It is insufficient to statethe obvious of Donald Trump: that he is a white man who would not be president were it not for this fact. With one immediate exception, Trump’s predecessors made their way to high office through the passive power of whiteness—that bloody heirloom which cannot ensure mastery of all events but can conjure a tailwind for most of them. Land theft and human plunder cleared the grounds for Trump’s forefathers and barred others from it. Once upon the field, these men became soldiers, statesmen, and scholars; held court in Paris; presided at Princeton; advanced into the Wilderness and then into the White House. Their individual triumphs made this exclusive party seem above America’s founding sins, and it was forgotten that the former was in fact bound to the latter, that all their victories had transpired on cleared grounds. No such elegant detachment can be attributed to Donald Trump—a president who, more than any other, has made the awful inheritance explicit.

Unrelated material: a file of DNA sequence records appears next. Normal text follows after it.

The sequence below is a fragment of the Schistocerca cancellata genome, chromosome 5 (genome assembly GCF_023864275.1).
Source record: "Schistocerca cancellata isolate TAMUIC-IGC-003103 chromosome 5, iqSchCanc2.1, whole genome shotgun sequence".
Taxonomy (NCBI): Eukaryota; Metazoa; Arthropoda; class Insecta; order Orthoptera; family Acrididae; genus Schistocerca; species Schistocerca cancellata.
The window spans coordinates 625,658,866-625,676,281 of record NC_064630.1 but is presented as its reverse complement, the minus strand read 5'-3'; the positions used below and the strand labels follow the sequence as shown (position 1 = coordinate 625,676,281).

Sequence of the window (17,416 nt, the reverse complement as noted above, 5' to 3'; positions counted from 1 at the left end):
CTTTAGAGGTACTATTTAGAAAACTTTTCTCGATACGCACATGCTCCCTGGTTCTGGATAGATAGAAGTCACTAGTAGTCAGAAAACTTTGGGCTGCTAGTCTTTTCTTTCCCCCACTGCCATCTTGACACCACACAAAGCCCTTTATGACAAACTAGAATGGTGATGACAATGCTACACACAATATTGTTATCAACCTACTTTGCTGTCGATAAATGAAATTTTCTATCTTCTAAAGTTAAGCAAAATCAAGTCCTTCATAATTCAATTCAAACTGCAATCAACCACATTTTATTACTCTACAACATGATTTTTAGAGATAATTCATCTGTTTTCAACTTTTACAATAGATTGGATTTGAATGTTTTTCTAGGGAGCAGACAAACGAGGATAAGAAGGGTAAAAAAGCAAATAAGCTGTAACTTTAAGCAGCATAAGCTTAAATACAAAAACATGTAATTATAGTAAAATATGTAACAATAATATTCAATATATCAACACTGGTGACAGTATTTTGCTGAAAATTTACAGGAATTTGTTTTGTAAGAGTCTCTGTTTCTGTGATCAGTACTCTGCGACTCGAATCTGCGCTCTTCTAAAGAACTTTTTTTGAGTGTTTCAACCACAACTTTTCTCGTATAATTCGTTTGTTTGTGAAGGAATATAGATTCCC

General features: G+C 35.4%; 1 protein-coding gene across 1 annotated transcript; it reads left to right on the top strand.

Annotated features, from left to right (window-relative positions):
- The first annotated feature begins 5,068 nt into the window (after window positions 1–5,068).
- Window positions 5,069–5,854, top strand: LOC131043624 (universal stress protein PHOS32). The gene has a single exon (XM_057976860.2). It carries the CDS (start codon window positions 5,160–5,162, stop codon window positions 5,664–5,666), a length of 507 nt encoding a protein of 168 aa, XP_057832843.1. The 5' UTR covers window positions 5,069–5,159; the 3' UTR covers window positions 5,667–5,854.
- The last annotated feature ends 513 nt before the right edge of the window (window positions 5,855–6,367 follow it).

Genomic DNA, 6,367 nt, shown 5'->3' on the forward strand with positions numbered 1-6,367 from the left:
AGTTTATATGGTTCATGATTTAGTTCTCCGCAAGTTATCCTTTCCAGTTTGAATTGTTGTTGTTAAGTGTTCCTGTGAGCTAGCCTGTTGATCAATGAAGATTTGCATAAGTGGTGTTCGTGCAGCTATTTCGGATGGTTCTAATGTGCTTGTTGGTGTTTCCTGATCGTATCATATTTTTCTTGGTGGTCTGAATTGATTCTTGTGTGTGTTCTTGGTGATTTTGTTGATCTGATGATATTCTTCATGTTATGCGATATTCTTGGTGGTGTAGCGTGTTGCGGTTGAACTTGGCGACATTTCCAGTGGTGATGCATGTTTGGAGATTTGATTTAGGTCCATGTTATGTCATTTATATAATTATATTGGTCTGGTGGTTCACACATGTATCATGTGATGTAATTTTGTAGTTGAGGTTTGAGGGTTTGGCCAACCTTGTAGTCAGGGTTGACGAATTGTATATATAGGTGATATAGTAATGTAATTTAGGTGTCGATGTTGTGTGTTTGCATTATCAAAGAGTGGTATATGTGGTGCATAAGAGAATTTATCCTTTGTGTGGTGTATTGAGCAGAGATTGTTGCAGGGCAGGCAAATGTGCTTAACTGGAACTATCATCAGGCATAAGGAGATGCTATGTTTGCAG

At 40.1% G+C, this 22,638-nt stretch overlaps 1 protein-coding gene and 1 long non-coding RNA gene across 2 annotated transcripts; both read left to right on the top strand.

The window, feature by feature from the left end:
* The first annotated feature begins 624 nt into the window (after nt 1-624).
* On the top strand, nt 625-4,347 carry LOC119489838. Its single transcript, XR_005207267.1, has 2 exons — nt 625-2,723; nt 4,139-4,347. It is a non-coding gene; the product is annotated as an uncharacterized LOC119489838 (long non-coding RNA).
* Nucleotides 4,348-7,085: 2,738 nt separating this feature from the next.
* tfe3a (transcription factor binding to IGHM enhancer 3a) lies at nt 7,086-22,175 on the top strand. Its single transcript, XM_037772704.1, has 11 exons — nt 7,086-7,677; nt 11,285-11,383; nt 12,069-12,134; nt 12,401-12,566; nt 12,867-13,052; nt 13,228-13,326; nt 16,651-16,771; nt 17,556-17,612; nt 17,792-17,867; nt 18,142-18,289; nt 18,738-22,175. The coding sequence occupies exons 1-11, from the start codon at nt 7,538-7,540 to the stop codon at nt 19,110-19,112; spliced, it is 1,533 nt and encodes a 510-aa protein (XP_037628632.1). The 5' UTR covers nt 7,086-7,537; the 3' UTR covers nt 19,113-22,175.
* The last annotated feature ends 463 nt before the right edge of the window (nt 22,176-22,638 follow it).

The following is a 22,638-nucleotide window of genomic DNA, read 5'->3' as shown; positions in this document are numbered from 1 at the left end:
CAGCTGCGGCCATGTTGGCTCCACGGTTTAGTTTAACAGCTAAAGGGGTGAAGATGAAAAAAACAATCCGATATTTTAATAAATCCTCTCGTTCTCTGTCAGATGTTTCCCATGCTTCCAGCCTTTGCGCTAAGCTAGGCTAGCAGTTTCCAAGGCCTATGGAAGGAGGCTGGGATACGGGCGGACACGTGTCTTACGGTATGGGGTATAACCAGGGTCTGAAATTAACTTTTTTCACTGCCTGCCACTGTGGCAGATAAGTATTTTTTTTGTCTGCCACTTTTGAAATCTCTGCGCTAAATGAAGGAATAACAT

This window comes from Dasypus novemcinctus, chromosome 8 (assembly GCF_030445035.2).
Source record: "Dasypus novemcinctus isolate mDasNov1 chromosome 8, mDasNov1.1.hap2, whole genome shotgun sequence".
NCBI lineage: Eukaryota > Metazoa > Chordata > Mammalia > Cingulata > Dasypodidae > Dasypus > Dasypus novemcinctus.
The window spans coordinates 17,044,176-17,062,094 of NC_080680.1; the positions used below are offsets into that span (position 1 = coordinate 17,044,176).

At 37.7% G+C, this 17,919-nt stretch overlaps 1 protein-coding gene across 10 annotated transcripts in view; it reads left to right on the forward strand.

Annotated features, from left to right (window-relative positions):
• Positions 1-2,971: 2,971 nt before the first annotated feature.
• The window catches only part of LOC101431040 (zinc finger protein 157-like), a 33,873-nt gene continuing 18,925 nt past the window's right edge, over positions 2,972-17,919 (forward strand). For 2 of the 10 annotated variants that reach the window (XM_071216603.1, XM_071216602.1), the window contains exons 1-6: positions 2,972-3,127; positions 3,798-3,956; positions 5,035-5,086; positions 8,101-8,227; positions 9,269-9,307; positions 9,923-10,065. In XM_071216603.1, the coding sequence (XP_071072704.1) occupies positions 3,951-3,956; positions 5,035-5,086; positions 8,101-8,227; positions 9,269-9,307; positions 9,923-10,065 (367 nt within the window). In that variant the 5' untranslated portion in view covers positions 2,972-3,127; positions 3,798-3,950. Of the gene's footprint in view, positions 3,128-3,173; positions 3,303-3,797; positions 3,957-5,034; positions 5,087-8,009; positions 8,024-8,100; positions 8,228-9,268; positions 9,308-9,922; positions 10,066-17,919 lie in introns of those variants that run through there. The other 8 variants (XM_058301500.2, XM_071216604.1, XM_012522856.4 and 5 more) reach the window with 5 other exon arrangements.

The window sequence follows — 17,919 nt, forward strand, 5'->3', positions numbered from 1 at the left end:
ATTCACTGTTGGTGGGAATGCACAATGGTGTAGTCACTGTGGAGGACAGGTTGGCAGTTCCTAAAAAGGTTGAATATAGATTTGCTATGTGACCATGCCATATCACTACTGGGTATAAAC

The president’s latest comments shouldn’t be surprising—but his deliberate inflammation of tense situations is no less stunning.
During last year’s presidential campaign, I conducted a running feature called the “Trump Time Capsule.” Its purpose was to chronicle the things Donald Trump said or did that were entirely outside the range of previous presidents or major-party nominees. This, in turn, was meant to lay down a record of what was known about this man, as the electorate decided whether to elevate him to presidential power.
By the time the campaign ended, the series had reached installment #152. Who Donald Trump was, and is, was absolutely clear by election day: ignorant, biased, narcissistic, dishonest. As Ta-Nehisi Coates argues in our current issue, everyone who voted for him did so with ample evidence about the kind of person they considered the “better” choice, or even as a minimally acceptable choice for president. Almost nothing Trump has done since taking office should come as a surprise.
More comfortable online than out partying, post-Millennials are safer, physically, than adolescents have ever been. But they’re on the brink of a mental-health crisis.